Meat, bees, offal and ice cream!

As not much cooking is happening at the moment - exam period has officially started, an update on Real Food past columns for Love Your Larder is in order.

Where We Get Our Meet. 
Also known as Visiting Smithfield market at 3am.

Real Food: Where We Get Our Meat

Ever wondered where your meat comes from? Nafsika takes a look around one of London’s biggest meat markets. 

“In 1174 there was a smooth field, where every Friday there took place a celebrated rendezvous of fine horses to be sold, and in another corner were placed vendibles of the peasants, swine with their deep flanks and cows and oxen of immense bulk”. A few centuries later, on a crisp Sunday night of 2012, we set off to visit the famous Smithfield meat market, where history lies next to London’s busiest clubs, combining the old and the new in an almost mystique way.
The Smithfield market was not at all what I was expecting. Having often visited the Greek central meat market I pictured a large, vibrant, loud market, with sellers yelling their prices and advertising the local origin and the (indeed) exceptionally good quality of their meat; blood and the smell of meat dominate the atmosphere; a very primitive feeling surrounds you. But this meat market was very different.

It was 1am when the first well dressed men, all wearing very clean white coats started arriving at Smithfield market. Enormous large trucks appeared, with whole animal carcasses inside. The animals were carefully transported into large walk-in fridge spaces where they were neatly and carefully hanged, one next to the other. The surrounding clubs were noisy; the market was quiet, organised and clean. We walked around, feeling the history of this space. Our anticipation was rising; the market officially opened at 3am. By that time, most of the animals were cut and some of them were already packed, ready to be taken to butcheries, restaurants and office kitchens. Buyers started coming in, conversing with the sellers and loading large quantities of beef, pork, chicken and other specialty meats to their vans.

Our thoughts went back to the origins of pastoralism and to the modern factory farming of livestock. As we were looking at the animals being portioned to what we very much enjoy cooking (yes, a medium-rare beef fillet may be the best food in the world), we couldn’t help but realise how vast the distance is between the animals we had in front of us, having a recognisable shape and form, and the plastic wrapped 200gr fillet which we find daily at our local supermarket or butcher. Do we know which part of the animal this piece is coming from? Do we know where this animal has been and, most importantly, how it was treated? Thinking of the whole chain of events that led to our very much loved fillet, ethical concerns are raised and our morality feels a bit pinched.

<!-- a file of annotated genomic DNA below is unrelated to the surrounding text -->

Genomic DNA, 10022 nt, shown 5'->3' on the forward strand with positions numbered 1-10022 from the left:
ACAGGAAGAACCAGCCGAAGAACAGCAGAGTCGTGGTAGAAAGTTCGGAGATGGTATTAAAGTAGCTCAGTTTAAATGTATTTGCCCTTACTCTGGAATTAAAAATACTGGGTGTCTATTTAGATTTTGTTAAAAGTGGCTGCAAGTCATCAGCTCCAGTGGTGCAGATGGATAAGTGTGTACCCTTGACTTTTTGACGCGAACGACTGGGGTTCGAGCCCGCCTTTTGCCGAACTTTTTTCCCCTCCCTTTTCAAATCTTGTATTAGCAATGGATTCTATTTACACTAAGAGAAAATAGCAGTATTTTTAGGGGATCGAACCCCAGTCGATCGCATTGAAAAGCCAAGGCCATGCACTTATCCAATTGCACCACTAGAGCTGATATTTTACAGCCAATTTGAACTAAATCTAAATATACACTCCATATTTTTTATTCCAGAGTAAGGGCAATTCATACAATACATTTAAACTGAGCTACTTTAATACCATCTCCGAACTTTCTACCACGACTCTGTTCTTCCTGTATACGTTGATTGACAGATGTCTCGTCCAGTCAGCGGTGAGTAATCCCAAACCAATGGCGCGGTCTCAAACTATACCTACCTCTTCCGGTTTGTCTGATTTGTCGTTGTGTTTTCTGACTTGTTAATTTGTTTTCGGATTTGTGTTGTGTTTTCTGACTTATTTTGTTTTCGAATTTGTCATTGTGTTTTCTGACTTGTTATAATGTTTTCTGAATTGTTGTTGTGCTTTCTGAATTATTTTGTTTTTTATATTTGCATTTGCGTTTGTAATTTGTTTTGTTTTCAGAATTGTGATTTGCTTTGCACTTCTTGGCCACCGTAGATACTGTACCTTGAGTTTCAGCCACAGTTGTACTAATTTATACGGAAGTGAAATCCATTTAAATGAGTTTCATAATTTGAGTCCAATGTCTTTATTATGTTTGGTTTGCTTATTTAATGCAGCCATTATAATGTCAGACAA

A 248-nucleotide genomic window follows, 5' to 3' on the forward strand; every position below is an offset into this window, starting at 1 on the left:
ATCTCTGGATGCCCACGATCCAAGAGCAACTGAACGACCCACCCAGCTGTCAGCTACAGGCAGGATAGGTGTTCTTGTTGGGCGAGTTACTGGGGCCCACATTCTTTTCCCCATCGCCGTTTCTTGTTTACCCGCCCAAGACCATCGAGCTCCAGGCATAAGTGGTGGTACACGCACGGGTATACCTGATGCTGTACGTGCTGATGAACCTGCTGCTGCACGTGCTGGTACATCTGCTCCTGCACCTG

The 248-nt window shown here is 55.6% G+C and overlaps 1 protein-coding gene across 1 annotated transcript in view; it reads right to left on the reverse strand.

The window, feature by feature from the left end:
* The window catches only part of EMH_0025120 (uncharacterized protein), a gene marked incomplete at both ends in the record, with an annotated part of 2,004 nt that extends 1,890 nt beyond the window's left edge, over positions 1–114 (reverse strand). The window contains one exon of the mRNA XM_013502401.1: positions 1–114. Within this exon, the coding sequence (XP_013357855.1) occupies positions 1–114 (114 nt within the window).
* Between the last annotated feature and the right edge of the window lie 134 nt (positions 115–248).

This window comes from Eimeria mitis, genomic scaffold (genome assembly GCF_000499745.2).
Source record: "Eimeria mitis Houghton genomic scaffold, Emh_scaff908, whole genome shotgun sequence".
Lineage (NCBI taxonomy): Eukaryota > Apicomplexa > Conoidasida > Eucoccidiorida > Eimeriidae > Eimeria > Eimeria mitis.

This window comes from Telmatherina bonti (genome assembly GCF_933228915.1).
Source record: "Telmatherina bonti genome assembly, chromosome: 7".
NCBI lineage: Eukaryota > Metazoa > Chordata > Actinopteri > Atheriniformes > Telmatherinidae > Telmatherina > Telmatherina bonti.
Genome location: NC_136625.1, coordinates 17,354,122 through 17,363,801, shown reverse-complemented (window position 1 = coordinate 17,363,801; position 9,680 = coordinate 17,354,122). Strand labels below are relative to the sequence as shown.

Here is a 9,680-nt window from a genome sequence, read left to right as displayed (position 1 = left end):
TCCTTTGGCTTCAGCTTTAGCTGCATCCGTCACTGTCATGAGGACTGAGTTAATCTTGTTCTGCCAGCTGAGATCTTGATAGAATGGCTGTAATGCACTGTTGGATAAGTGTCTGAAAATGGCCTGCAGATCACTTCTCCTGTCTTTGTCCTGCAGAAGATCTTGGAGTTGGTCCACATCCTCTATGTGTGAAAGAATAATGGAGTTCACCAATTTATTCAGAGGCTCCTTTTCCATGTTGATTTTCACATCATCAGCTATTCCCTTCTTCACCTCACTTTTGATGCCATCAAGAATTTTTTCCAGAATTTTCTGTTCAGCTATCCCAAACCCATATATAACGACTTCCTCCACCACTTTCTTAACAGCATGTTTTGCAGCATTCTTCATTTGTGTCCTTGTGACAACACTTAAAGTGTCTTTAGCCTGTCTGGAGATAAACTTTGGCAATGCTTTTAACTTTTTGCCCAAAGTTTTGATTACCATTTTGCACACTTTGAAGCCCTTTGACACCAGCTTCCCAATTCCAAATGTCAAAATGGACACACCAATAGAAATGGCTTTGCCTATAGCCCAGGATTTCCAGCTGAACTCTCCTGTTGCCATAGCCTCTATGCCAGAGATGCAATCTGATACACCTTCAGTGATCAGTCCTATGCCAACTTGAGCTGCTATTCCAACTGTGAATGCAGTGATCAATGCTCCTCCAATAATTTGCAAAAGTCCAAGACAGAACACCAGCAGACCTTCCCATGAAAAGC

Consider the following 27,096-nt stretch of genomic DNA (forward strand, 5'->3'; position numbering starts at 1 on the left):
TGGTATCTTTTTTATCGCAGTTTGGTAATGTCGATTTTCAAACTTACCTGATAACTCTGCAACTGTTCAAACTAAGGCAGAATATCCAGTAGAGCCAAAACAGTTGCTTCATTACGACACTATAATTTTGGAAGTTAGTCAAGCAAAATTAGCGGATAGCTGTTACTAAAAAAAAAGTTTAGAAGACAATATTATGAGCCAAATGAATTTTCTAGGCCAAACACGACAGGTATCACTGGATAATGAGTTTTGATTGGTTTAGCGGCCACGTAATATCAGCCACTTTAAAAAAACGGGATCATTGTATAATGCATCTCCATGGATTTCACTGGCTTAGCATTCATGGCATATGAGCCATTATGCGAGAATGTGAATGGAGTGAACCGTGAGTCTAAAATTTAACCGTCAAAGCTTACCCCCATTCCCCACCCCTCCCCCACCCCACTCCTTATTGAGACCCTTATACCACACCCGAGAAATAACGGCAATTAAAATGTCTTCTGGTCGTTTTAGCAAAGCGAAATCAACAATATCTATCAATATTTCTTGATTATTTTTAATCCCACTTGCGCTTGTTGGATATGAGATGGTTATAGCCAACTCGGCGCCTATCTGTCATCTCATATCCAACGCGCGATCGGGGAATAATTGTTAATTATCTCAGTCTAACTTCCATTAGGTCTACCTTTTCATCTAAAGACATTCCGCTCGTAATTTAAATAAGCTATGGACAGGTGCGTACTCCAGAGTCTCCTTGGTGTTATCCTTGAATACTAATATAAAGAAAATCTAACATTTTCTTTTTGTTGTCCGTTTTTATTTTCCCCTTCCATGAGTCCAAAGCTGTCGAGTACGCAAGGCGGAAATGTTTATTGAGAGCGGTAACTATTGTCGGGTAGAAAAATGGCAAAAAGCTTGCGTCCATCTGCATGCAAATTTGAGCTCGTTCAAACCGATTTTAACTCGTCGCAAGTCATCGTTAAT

Over the last few decades, the debate surrounding the ethical aspects of breeding cattle has been more and more intense. Old and new writings (The Jungle by Upton Sinclair being one of the classic books of that sort), and film documentaries raise our attention to the way animals and humans can be maltreated within the meat industry, with often severe consequences that even affect food safety.
We usually imagine cows peacefully eating grass in a large farm somewhere far away. We imagine chickens running around in a coop and pigs happily rolling in mud. We go back to the images that we grew up with. However, living in urban cities or smaller towns, most of us are very far away from these small farms and in an industry with such great concentration, where a few companies handle most of the world’s supply, the majority of meat that is being provided to us does not come from such farms. It comes from large industrial complexes of cattle farming, where the way the cows, pigs or chickens are being treated can be disturbing and destroys any illusions. We eat a piece of fillet thinking of a cow in the green field. If we were thinking of another cow, maltreated in a factory, would we be able to eat our fillet so peacefully? Where does our personal responsibility lie? Should we maybe read a bit more about livestock in farm factories? Should we maybe try and find out where this fillet is coming from and, most importantly, what was its journey?
With these questions in our minds we walked around, trying also to decide if our freezer could keep a large box of chicken wings and had very interesting discussions with the sellers, who politely explained to us the different cuts and qualities of meats, offering even advice on how to best cook a rump steak. Their day was just beginning, while ours was just ending. 
We left Smithfield market with yet another answer to our question “What is Real Food?”. Real food is ethically produced. It is the meat, chicken or pork which we enjoy on a cool March evening or which we will enjoy during our summer barbecue knowing that it has been treated with respect; that we have been treated with respect. So open a book, search the web, do some research about where your meat comes from. We can suggest many places to start. Over a glass of red wine and a medium rare fillet from Smithfield market of course!
You can find out more about Smithfield Meat Market at

Exploring the buzz in the city. 
Urban beekeeping!


Nose To Tail. 
The struggle for sustainability and how to enjoy offal.  

©Toby Allen Photography  

Is this the future?  
Molecular Gastronomy and Ice Cream. 

I hope you enjoy these dear reader! Read them with a bowl of fresh, sweet strawberries and cream. That is the best thing about May after all!